William Cumpiano's 
String Instrument
Newsletter #2




























Hubris and kinky fingerboards...
William R. Cumpiano 2002, All Rights Reserved

Yes, I've been away. This newsletter is a victim of my website's own success. It's made me so busy that I have hardly any time left to keep the Q & A's appearing regularly as I had hoped. But this one's REAL big. Hope it makes up for your long wait.

Kinky Fingerboards

I set & glued the neck on my first guitar today, and ended up with a kink in the fretboard and my question is as follows: If I start out with the heel square to the fretboard, then the fretboard starts parallel to the soundboard. The thickness of the fretboard at its highest is 1/4" (7/32" billet thickness at centerline + 1/32" approx fret height = 1/4"). With the fretboard parallel to the soundboard, the airspace between the soundboard and the line of the fretboard at the bridge (neglecting the effects of the domed soundboard, which in this case seems to have a neglible effect) would therefore be 1/4". You suggest an airspace of 25/64"-7/16". For the sake of this inquiry, lets go for 13/32". So in order to increase the airspace 5/32", we need to back-set the neck slightly. The neck will rotate around the neck body junction at the 14th fret, slightly behind the center of the scale, causing the nut to be offset slightly more than 5/32" below its original position. So now the whole fretboard is rotated slightly away from the plane of the soundboard, causing the end of the fretboard to lift off the soundboard. The problem comes when I must glue the fretboard to the soundboard: The fretboard up to the 14th fret is back-set from the soundboard, but the fretboard from the 14th fret upwards must be parallel to the soundboard, causing a kink in the fretboard at the 14th fret where these two different planes intersect. Did I do something wrong? Is this supposed to be the case? It seems to me that this situation presents no problem to the first fourteen frets, where the strings are practically parallel to the fretboard, but beyond that, the increasing action would cause progressive pitch distortion. Is it perhaps a negligible effect? Or is something wrong with my procedure? Please help to clear my confusion.

To have the fretboard "dive" where it meets the soundbox would be a serious flaw in a good guitar. Keeping the fretboard continuous across the neck/body joint is one of those things that separates the men from the boys (and the women from the girls) in this business. A diving fingerboard end makes playing in the highest regions of the fingerboard virtually impossible.

Remember, the upper transversal face brace is supposed to be arched slightly. It should be arched sufficiently to raise the soundboard to meet the fingerboard. If it was arched insufficiently, the fingerboard end has to be pushed down to meet the too-flat soundboard, which results in a diving fretboard. Try a greater upper transversal arch next time (as a patch on your existing guitar, adhere a fine wedge of matching fingerboard material under the fingerboard end to support it in a straight-to-the-end configuration--when finished, the fingerboard end may imperceptibly seem to swell slightly in thickness).

Also, when you glue the back onto the guitar, you have to take great care to keep the headblock rigid during the gluing procedure, because if it is carelessly allowed to tip in either direction, its going to drag a bulge or hollow on the soundboard precisely where the fingerboard end is going to lie. Since writing the book in 1985, I've improved my headblock fixturing technique in this regard by devising an extension to the workboard shoe (the bolted-down wooden stick that clamps the soundboard to the workboard through the soundhole), so that I can actually bolt it right to the back face of the headblock (through a hole in the headblock mortise) with a large screw. That locks it securely, keeps it from tipping when you clamp the back on, but can be unscrewed to remove the soundbox from the workboard. The mating face of the shoe's extension (where the shoe reaches to butt up to the back of the headblock) must be ground to the desired orientation of the headblock, i.e., strictly perpendicular to the soundboard.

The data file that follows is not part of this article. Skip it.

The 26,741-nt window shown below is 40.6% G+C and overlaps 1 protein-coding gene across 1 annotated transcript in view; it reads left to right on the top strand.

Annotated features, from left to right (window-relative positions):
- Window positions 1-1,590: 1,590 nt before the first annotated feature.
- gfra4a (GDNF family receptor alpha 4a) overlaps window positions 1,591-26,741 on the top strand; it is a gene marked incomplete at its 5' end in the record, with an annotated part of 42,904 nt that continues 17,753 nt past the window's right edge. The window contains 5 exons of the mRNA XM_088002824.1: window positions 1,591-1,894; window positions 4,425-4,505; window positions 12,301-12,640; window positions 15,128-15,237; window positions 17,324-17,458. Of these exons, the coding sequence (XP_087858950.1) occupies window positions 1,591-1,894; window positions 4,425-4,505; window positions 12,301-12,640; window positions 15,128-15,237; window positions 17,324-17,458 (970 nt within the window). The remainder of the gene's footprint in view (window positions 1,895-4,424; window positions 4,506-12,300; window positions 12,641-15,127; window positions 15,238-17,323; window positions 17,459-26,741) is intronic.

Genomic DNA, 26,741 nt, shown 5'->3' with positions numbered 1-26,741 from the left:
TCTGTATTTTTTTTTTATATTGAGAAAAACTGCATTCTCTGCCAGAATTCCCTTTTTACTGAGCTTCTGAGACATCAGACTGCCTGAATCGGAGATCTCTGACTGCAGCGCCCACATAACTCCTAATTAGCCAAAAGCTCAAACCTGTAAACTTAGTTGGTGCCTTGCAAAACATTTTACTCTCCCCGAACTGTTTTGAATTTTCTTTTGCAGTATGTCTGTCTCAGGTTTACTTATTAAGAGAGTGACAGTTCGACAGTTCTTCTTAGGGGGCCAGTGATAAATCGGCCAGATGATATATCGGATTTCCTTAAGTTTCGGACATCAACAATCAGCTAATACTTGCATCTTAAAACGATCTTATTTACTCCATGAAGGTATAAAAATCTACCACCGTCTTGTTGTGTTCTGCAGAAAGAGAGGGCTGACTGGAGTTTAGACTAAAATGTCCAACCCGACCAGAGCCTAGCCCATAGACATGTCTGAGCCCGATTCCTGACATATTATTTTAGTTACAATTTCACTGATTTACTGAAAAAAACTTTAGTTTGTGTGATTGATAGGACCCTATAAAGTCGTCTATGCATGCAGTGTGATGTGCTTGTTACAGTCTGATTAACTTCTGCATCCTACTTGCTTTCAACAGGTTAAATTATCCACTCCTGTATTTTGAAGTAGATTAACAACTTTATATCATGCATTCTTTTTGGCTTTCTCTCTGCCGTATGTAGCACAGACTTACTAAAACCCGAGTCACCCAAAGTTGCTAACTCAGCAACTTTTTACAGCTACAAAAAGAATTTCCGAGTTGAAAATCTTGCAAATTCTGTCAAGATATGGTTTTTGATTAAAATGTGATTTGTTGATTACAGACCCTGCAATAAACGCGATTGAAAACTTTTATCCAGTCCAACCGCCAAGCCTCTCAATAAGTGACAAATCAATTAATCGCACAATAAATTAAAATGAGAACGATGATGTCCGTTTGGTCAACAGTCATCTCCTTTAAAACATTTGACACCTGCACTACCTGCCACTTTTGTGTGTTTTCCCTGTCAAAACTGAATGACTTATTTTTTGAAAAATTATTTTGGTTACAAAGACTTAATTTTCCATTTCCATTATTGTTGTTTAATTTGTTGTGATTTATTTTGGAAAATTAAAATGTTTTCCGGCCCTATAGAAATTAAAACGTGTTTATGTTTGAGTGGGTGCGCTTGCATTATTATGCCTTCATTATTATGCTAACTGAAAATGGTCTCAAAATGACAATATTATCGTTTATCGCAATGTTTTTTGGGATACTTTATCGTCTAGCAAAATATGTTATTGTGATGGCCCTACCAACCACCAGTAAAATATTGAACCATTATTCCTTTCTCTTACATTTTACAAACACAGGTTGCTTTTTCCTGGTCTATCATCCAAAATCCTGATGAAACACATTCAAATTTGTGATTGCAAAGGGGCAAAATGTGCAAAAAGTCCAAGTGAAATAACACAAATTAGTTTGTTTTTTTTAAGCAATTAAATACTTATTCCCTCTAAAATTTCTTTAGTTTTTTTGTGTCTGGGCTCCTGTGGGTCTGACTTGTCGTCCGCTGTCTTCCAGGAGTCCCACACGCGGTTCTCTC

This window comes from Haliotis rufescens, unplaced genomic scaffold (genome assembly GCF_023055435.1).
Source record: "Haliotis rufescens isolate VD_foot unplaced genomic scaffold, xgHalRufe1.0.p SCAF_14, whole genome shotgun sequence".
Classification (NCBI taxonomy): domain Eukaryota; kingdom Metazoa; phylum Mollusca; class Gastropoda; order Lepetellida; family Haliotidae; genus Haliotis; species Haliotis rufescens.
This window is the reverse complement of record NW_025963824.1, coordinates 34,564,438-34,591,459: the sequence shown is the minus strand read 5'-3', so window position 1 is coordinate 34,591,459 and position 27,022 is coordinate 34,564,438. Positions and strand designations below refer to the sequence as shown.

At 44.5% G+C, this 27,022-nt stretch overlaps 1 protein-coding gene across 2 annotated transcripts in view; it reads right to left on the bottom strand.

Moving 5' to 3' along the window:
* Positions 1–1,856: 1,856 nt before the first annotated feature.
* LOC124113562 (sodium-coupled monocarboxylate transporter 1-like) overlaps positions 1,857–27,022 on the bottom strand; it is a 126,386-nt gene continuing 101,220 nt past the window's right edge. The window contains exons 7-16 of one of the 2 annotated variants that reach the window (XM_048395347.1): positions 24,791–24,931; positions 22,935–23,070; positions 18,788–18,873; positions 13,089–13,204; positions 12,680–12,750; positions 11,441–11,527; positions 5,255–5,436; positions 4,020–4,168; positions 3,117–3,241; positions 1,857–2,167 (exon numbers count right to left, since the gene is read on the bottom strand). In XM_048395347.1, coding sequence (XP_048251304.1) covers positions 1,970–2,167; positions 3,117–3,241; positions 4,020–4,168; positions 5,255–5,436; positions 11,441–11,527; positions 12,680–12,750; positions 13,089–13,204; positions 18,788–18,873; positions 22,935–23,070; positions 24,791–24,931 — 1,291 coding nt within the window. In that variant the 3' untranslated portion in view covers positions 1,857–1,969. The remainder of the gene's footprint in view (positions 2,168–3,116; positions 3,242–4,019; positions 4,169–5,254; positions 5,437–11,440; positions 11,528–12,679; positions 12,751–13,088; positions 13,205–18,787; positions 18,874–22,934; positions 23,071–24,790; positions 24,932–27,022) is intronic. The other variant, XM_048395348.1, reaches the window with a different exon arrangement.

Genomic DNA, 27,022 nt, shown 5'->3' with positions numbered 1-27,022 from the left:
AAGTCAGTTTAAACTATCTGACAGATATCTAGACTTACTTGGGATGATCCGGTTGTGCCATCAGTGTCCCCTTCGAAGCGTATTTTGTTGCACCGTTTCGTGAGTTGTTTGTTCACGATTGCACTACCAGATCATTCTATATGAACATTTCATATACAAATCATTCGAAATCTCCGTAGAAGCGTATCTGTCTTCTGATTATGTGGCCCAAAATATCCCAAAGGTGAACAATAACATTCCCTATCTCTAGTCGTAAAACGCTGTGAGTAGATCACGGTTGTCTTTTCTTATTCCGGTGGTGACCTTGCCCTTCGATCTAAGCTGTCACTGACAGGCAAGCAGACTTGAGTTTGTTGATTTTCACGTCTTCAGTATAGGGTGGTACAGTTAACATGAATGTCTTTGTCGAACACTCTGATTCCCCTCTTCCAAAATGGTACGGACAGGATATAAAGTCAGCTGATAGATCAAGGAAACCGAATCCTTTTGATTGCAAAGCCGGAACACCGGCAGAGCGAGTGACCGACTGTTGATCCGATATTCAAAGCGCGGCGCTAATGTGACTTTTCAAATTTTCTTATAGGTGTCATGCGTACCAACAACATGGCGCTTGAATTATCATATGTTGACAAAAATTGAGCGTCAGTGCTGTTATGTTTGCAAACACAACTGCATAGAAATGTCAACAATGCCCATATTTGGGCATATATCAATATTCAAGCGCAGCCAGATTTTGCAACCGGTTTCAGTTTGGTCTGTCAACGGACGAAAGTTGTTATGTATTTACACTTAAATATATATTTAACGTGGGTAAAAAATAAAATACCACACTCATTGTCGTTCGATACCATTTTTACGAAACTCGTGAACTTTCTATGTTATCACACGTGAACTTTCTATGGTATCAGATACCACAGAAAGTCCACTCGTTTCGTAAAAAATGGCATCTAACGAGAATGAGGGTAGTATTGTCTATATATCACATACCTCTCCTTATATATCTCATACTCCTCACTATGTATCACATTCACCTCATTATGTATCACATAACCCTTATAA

[ed.: This is my response to a guy who wrote to tell me that since his first guitar sounded so good, he began to sell all his subsequent guitars. He was apologizing because he had come across one of my writings on this website, titled A Pedagogue's Lament, where I admitted to a deep, dark fear that my dispensing so much easily-available and advanced guitarmaking information to the general public could actually result in the creation  a crop of "mini-Frankensteins" -- overconfident beginners with little experience spreading all across the landscape selling their half-baked instruments to unwary guitarists--while claiming that they had been guided/apprenticed by William Cumpiano. He apologized abjectly for having done just that, and learned his lesson when his early guitars started to come back with problems that he had no idea from where they came or how to repair. My response:]

There's nothing wrong with being very proud of your work, especially when it is a first guitar that came out very well. And there's nothing wrong with selling your early guitars to friends either--except when something goes wrong with it and it comes back and you don't know what to do ("why does it buzz sometimes on the E string?...and the A string isn't as loud as the others...")...or when inexplicably, it comes out sounding dull and crappy, when you thought you had done everything the same as that glorious first one.